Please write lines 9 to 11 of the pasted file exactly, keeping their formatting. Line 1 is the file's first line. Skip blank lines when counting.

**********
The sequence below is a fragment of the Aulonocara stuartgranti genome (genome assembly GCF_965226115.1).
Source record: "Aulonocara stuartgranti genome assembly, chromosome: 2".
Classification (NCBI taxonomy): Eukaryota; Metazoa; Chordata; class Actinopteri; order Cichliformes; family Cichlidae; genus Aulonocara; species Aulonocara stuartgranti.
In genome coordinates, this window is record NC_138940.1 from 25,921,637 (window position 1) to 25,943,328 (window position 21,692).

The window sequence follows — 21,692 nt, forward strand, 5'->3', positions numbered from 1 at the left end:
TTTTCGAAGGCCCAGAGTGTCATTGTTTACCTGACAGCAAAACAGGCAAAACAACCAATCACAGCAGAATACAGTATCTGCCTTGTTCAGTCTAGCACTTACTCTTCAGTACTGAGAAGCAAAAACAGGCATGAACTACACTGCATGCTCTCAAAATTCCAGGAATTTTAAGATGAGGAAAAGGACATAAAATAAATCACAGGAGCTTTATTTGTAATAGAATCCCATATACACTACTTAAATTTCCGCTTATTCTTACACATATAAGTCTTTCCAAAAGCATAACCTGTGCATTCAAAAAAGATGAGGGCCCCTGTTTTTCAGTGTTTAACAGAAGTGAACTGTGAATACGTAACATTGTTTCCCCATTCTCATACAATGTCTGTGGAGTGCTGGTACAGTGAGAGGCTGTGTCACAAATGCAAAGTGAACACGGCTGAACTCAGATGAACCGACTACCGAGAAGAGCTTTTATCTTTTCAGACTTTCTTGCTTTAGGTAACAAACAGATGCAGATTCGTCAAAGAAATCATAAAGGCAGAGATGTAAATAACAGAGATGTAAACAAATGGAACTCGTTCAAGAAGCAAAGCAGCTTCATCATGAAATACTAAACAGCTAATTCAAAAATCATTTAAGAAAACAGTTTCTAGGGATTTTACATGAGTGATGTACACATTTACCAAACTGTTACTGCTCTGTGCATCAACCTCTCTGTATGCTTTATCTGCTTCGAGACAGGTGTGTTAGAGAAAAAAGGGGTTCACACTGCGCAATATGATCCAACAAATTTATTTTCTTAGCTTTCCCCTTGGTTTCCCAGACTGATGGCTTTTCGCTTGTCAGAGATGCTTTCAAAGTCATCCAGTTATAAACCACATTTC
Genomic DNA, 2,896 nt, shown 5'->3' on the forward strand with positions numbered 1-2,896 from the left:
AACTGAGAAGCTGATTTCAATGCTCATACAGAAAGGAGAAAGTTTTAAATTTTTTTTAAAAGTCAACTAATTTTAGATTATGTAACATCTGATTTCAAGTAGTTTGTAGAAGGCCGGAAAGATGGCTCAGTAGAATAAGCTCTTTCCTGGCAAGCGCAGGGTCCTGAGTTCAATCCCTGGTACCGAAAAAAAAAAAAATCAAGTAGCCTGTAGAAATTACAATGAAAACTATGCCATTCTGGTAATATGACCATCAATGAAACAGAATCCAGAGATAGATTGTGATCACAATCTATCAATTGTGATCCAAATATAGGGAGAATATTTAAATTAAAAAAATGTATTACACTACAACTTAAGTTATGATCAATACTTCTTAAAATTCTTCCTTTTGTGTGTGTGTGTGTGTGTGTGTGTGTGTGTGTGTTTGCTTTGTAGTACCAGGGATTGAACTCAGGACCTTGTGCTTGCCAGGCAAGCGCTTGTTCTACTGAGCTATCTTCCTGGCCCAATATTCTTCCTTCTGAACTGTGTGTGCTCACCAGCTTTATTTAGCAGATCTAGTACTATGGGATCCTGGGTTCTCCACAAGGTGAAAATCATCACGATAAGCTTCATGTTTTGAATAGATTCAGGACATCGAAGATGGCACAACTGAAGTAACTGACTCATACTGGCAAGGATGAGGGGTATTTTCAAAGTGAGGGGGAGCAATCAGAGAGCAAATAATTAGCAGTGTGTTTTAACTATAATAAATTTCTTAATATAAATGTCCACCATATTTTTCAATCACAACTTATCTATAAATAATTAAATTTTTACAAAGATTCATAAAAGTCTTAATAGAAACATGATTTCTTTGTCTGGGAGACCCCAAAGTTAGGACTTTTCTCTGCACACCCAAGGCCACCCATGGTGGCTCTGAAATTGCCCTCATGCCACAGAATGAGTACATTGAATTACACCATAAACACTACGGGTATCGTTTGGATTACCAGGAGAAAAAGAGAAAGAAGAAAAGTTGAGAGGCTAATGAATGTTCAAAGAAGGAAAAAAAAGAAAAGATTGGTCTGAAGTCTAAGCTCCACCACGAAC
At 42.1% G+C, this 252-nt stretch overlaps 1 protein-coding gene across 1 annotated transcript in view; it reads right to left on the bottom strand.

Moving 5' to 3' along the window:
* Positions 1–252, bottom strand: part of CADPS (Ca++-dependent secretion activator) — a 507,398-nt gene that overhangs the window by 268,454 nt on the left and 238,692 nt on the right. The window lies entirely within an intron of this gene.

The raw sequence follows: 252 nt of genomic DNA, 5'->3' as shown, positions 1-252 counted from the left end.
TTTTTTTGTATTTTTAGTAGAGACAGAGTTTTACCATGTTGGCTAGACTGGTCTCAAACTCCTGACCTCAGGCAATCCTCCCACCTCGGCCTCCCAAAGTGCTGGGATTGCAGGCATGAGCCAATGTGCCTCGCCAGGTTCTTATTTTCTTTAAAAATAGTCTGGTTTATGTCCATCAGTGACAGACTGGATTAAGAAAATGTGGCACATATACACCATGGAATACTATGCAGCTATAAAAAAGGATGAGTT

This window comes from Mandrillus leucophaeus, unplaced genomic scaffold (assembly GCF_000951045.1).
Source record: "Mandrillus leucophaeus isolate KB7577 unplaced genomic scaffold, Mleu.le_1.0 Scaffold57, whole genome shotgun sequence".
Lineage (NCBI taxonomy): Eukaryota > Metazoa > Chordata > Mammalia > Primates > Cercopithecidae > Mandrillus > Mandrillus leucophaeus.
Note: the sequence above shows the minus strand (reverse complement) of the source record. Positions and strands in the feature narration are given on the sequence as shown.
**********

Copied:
At 42.1% G+C, this 252-nt stretch overlaps 1 protein-coding gene across 1 annotated transcript in view; it reads right to left on the bottom strand.

Moving 5' to 3' along the window:
* Positions 1–252, bottom strand: part of CADPS (Ca++-dependent secretion activator) — a 507,398-nt gene that overhangs the window by 268,454 nt on the left and 238,692 nt on the right. The window lies entirely within an intron of this gene.